Another fascinating point from Nate Silver’s The Signal and the Noise is where he talks about how far into the future we can forecast weather. It’s one thing to forecast what tomorrow’s weather will be like, but what about next weekend’s weather? Or next month’s? Silver provided one chart, with data courtesy of Eric Floehr at ForecastWatch.com, that highlights just how hard it is to forecast weather. I’ve reproduced that chart below.
This chart compares three major weather forecasting methods:
- Persistence: This method assumes that tomorrow’s weather will be a lot like today’s weather. Tomorrow’s temperature will be today’s temperature ± a few degrees.
- Climatology: Since we have decades of historical weather data, we can average what happened in the past on each day to forecast what the weather will be like. This method assumes that the weather on July 4, 2014 in East Lansing, Michigan will be a lot like the weather in East Lansing on July 4 in all the previous years.
- Commercial Forecasting: Now that the National Weather Service provides so much data about the current weather, we can simulate the weather down to the molecule and create a model of what the weather is going to be like tomorrow.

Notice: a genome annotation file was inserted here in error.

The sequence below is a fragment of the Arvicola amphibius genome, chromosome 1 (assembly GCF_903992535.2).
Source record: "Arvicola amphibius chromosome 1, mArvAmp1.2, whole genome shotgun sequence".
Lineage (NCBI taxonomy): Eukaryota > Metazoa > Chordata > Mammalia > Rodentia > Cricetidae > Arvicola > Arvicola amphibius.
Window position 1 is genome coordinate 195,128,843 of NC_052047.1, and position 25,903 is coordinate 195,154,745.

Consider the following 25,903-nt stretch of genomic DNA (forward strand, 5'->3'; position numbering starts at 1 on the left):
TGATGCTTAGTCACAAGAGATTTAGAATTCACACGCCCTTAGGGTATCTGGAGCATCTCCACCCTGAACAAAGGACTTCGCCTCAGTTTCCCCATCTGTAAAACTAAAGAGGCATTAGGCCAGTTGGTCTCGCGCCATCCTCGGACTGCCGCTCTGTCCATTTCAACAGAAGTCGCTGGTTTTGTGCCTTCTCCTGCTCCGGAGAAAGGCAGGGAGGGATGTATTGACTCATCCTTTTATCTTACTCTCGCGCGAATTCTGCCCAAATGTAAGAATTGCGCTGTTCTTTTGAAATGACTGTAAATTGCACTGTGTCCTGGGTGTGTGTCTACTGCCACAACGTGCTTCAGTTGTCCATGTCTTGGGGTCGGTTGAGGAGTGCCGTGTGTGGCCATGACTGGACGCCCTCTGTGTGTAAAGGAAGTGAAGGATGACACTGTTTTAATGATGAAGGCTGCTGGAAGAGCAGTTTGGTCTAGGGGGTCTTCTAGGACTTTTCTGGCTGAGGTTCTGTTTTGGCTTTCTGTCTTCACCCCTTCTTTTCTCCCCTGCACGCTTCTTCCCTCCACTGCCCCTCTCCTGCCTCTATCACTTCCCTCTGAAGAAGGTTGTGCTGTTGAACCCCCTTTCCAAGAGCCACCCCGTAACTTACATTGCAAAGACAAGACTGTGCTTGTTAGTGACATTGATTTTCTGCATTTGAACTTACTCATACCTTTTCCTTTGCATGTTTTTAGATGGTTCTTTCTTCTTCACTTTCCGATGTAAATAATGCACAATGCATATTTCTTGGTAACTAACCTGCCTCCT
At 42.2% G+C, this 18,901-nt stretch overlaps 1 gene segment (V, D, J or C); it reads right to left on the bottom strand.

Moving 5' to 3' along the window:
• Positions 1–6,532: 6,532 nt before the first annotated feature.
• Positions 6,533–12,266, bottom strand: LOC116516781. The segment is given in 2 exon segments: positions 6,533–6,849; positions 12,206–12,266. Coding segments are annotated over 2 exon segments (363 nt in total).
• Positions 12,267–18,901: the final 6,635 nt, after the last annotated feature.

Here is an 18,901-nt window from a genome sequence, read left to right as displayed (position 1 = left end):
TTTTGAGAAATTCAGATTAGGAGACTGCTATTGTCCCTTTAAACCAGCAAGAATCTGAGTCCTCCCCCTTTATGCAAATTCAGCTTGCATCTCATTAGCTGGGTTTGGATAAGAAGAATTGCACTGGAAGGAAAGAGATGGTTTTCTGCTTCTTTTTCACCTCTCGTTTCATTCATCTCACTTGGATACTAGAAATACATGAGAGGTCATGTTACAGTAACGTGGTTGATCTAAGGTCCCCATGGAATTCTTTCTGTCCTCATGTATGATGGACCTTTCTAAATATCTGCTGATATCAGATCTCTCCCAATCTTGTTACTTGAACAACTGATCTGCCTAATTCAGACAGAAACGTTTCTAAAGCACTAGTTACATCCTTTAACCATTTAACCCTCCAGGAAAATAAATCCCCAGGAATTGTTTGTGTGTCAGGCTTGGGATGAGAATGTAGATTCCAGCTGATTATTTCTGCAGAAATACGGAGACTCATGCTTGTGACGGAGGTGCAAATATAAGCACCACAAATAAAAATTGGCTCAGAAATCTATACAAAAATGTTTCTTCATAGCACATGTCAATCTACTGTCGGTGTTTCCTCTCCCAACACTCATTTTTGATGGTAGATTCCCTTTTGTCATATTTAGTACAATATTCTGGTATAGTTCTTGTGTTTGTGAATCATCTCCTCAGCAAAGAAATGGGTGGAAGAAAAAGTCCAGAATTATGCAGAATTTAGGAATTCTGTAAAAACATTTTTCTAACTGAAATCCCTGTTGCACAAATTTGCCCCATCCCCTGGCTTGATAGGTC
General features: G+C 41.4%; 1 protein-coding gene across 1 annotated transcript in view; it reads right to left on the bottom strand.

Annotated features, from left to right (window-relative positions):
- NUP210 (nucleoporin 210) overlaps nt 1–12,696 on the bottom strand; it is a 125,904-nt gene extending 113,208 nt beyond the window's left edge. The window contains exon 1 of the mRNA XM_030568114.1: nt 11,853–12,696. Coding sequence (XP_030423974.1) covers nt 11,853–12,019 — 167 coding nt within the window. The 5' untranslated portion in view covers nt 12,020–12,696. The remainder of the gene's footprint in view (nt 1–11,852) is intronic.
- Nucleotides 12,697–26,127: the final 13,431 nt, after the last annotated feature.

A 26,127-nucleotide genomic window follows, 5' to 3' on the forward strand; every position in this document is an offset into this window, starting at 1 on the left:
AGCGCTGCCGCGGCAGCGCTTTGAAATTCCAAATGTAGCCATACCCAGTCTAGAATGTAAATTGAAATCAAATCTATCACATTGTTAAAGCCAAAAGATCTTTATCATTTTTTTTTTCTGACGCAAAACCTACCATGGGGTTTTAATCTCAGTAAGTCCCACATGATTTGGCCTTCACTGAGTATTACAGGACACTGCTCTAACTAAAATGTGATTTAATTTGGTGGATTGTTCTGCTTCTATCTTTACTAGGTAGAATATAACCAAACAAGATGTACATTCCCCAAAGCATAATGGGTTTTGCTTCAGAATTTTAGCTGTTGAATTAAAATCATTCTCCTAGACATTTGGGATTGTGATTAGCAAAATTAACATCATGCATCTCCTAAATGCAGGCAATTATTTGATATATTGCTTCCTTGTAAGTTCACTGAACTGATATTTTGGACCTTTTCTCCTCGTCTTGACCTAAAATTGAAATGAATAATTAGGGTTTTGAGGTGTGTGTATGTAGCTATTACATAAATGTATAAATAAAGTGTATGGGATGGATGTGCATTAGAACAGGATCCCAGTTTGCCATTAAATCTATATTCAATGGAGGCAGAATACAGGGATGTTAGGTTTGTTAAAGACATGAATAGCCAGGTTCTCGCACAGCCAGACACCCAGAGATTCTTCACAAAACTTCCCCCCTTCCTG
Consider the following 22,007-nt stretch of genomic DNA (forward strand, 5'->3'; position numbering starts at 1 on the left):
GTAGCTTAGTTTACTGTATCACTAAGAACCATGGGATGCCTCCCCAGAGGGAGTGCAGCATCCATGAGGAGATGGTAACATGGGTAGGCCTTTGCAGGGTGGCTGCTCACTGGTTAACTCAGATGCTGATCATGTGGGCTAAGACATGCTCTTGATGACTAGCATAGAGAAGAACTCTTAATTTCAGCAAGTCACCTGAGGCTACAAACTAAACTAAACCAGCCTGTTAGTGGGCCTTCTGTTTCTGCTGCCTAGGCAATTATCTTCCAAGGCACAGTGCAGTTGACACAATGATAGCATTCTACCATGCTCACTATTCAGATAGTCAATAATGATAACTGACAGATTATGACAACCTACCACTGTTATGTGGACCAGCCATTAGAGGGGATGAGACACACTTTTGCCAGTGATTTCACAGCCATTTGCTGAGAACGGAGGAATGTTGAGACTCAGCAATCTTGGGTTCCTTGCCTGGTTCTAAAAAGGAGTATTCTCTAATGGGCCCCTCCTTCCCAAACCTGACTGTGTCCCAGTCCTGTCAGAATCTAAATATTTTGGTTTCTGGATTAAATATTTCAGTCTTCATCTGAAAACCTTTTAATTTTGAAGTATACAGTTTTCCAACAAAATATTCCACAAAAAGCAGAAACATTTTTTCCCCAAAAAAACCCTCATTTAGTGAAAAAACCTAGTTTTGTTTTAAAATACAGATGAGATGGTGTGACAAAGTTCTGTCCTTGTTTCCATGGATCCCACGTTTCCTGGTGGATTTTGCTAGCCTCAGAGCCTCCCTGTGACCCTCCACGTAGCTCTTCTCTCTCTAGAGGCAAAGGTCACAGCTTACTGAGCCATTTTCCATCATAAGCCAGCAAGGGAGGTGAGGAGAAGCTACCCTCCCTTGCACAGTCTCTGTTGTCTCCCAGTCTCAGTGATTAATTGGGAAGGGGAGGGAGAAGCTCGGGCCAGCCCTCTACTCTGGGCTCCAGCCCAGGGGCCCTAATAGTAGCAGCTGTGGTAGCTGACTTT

As we’d expect, persistence forecasting performs pretty terribly. If you just take a look at your local weather for the past week, it’s rare for temperatures to follow a linear pattern of rising or falling temperatures for more than a day. Even averaging historical data is consistently off the mark by as much as 7°F. The real winners here are the weather models, which can forecast the correct temperature within 4°F up to 3 days out.
But even weather models have their limitations: Any forecasts more than a week out are going to be less accurate than climatological forecasts on average, which we’ve already established makes for a pretty poor baseline. By a week out, small inaccuracies in the weather models build up exponentially, to the point that the model is predicting temperatures far divorced from reality. This observation leads me to wonder why commercial weather forecasting sites like AccuWeather even bother providing forecasts up to two weeks out, considering we’d be better off just looking at the historical averages at that point.
So don’t bother looking past the 5-day forecasts on your favorite weather site. More likely than not, their forecasts are wrong.